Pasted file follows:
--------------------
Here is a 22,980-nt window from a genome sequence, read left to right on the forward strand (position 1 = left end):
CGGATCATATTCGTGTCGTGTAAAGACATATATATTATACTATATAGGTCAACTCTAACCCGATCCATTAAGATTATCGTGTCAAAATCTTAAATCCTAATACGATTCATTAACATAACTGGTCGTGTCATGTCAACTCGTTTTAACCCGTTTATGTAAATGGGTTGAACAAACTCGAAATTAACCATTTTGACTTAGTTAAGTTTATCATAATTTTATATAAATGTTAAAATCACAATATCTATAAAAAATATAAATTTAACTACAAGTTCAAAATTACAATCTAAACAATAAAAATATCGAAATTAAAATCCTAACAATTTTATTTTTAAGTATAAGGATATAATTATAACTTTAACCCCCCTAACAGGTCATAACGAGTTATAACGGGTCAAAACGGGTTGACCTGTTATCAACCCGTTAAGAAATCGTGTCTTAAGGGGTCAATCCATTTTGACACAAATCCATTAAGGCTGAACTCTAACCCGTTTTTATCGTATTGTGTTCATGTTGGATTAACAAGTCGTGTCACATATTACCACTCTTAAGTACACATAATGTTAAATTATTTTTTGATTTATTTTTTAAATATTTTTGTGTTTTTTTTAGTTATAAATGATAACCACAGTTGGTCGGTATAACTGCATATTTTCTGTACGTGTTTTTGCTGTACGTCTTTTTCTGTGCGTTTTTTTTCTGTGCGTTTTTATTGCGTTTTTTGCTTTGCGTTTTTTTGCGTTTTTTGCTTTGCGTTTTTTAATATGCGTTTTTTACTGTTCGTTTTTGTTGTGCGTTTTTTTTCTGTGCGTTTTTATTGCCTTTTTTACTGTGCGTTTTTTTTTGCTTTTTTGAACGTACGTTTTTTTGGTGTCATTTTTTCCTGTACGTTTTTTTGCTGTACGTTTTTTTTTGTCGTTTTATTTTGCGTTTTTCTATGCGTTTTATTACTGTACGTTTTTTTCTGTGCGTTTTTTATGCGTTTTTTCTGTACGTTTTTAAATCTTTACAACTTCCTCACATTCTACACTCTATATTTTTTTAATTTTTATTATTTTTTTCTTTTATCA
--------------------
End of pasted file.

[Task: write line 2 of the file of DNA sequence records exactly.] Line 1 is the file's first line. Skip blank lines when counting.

CGGATCATATTCGTGTCGTGTAAAGACATATATATTATACTATATAGGTCAACTCTAACCCGATCCATTAAGATTATCGTGTCAAAATCTTAAATCCTAATACGATTCATTAACATAACTGGTCGTGTCATGTCAACTCGTTTTAACCCGTTTATGTAAATGGGTTGAACAAACTCGAAATTAACCATTTTGACTTAGTTAAGTTTATCATAATTTTATATAAATGTTAAAATCACAATATCTATAAAAAATATAAATTTAACTACAAGTTCAAAATTACAATCTAAACAATAAAAATATCGAAATTAAAATCCTAACAATTTTATTTTTAAGTATAAGGATATAATTATAACTTTAACCCCCCTAACAGGTCATAACGAGTTATAACGGGTCAAAACGGGTTGACCTGTTATCAACCCGTTAAGAAATCGTGTCTTAAGGGGTCAATCCATTTTGACACAAATCCATTAAGGCTGAACTCTAACCCGTTTTTATCGTATTGTGTTCATGTTGGATTAACAAGTCGTGTCACATATTACCACTCTTAAGTACACATAATGTTAAATTATTTTTTGATTTATTTTTTAAATATTTTTGTGTTTTTTTTAGTTATAAATGATAACCACAGTTGGTCGGTATAACTGCATATTTTCTGTACGTGTTTTTGCTGTACGTCTTTTTCTGTGCGTTTTTTTTCTGTGCGTTTTTATTGCGTTTTTTGCTTTGCGTTTTTTTGCGTTTTTTGCTTTGCGTTTTTTAATATGCGTTTTTTACTGTTCGTTTTTGTTGTGCGTTTTTTTTCTGTGCGTTTTTATTGCCTTTTTTACTGTGCGTTTTTTTTTGCTTTTTTGAACGTACGTTTTTTTGGTGTCATTTTTTCCTGTACGTTTTTTTGCTGTACGTTTTTTTTTGTCGTTTTATTTTGCGTTTTTCTATGCGTTTTATTACTGTACGTTTTTTTCTGTGCGTTTTTTATGCGTTTTTTCTGTACGTTTTTAAATCTTTACAACTTCCTCACATTCTACACTCTATATTTTTTTAATTTTTATTATTTTTTTCTTTTATCA